"I Am a Man": Chief Standing Bear's Journey for Justice
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"I Am a Man": Chief Standing Bear's Journey for Justice

4.01 of 5 stars 4.01  ·  rating details  ·  142 ratings  ·  33 reviews
In 1877, Chief Standing Bear’s Ponca Indian tribe was forcibly removed from their Nebraska homeland and marched to what was then known as Indian Territory (now Oklahoma), in what became the tribe’s own Trail of Tears. “I Am a Man” chronicles what happened when Standing Bear set off on a six-hundred-mile walk to return the body of his only son to their traditional burial gr...more
Hardcover, 272 pages
Published January 20th 2009 by St. Martin's Press (first published January 8th 2008)
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It is always difficult for me to read about how Native Americans were treated by the U.S. Government. I enjoy history and being a lifelong Nebraskan, I felt this was a must read for me.
Joe Starita is a Nebraska author and I have had the privilege of hearing speak regarding his well researched documentary on the life of Chief Standing Bear and the Ponca tribe. The book chronicles the removal of the Ponca tribe from their homeland, and his 600 mile walk to return the body of his son to their sacred burial grounds. The book also chronicles his legal battle to be treated as a man, and to be granted the freedoms and rights of a citizen in this nation. While reading this book, I was...more
This exhaustively researched book reminds us of an important piece of history, the story of Chief Standing Bear and his efforts to get any kind of a fair shake from the U.S. government. It's a sad story. I found the book to be somewhat dry, with its "just the facts" style. (A PBS documentary would have been an equally appropriate and perhaps more engaging medium for the story.) Standing Bear's story is important in legal history, but I would have been more interested in a richer exploration of t...more
This is the One Book One Lincoln choice for this year. It is the story of Ponca chief, Standing Bear's struggle to return to his homeland after the government forced the tribe to move to Indian Territory.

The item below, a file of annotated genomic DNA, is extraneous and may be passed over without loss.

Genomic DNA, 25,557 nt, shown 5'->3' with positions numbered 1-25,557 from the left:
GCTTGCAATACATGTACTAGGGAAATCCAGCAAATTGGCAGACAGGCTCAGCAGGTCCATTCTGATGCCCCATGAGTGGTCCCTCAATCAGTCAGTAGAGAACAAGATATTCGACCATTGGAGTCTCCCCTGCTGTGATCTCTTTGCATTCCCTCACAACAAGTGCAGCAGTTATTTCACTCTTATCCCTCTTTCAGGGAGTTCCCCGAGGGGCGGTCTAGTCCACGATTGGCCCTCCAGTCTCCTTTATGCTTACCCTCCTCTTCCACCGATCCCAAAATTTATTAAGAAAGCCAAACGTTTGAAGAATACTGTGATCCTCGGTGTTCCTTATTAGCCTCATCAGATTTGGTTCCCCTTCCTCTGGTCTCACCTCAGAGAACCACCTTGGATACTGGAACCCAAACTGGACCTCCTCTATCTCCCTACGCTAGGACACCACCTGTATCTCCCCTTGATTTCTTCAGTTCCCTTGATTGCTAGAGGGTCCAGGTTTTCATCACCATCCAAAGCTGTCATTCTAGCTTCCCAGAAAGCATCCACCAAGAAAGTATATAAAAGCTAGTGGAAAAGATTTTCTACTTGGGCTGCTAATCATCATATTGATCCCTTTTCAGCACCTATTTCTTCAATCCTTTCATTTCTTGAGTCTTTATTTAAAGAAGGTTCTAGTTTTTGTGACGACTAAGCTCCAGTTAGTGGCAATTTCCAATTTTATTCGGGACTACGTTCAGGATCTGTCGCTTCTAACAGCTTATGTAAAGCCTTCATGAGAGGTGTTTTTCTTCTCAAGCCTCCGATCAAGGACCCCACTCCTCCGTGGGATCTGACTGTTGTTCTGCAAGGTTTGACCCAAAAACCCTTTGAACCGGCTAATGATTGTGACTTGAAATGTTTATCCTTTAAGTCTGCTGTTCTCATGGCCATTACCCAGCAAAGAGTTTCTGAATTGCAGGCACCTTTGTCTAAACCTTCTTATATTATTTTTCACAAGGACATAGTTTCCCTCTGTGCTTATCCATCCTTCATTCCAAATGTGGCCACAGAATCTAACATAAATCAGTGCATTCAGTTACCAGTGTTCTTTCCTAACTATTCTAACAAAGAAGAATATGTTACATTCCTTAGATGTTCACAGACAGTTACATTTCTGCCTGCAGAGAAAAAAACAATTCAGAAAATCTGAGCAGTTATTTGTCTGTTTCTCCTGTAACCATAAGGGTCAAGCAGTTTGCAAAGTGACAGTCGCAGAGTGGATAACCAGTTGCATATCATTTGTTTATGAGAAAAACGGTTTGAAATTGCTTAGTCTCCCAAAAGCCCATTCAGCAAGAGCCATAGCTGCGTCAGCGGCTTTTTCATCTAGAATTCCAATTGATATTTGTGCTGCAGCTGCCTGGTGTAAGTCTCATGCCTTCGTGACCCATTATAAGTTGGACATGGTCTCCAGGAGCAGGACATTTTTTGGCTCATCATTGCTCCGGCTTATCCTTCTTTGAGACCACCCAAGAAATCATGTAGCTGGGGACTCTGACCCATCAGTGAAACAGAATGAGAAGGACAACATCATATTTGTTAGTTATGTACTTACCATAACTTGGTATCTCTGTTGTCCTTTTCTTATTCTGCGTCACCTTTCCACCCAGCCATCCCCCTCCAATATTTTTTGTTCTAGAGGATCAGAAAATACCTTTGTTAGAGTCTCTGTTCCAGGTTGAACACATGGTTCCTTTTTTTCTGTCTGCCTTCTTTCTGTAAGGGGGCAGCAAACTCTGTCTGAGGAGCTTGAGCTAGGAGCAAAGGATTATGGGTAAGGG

An especially interesting point for me - one of his daughters died on the trip and is buried near my home town.

He sued the government on 14th amendment grounds and the trial boiled down to the question of whether or not Native Americans were "persons" in the sight of the government! Hence the st...more
Aug 25, 2010 Kim rated it 3 of 5 stars  ·  review of another edition
Recommends it for: People who like Native American Tales/ History of the west.
Fairly interesting as far as history goes. If the author could have avoided repeating what happened to the Ponca tribe so many times, the book would have been half the length. Again, editing and attempting to piece the story together kept me from really getting interested in the book.
I'm moving this book to the top of my TBR pile after hearing him speak this morning at the ARSL Conference in Omaha, NE. An amazing story teller who left the 450+ attendees spellbound with this story.
Chief Standing Bear presided over the Ponca Tribe, whose ancestral homelands were along the Niobrara River in Nebraska. This well-researched and very detailed book tells the story of the Ponca, a peaceful tribe, whose livelihood included agricultural practices. The Ponca adapted to the encroachment of the white man into Indian lands by willingly assimilating and cooperating with their white neighbors. They developed their own farms and villages, built wooden homes, sent their children to school...more
I had the honor of receiving a scholarship to attend the annual conference of the Association for Rural & Small Libraries (ARSL). So back in September I packed my bags and headed to Omaha for a long weekend. The weather and the city were both lovely and my peers were insightful, sharp, and funny. I came back home with new ideas and new energy. While I was there, I also had the opportunity to meet a number of fantastic speakers – Lee Rainie, the Director of the Pew Research Center’s Internet...more
Joe Starita's I Am a Man is a book full of real heroes: Chief Standing Bear himself, Susette (Bright Eyes) La Flesche, Thomas Henry Tibbles, Justice Elmer Dundy, and, somewhat counter-intuitively, General George Crook. To his credit, the author does not feel the need to construct villains here. The true antagonist of the story is the momentum of government policy untempered by oversight, understanding, common sense, and decency. It is at once a cautionary tale and and inspirational story, and it...more
Tracy Tibbels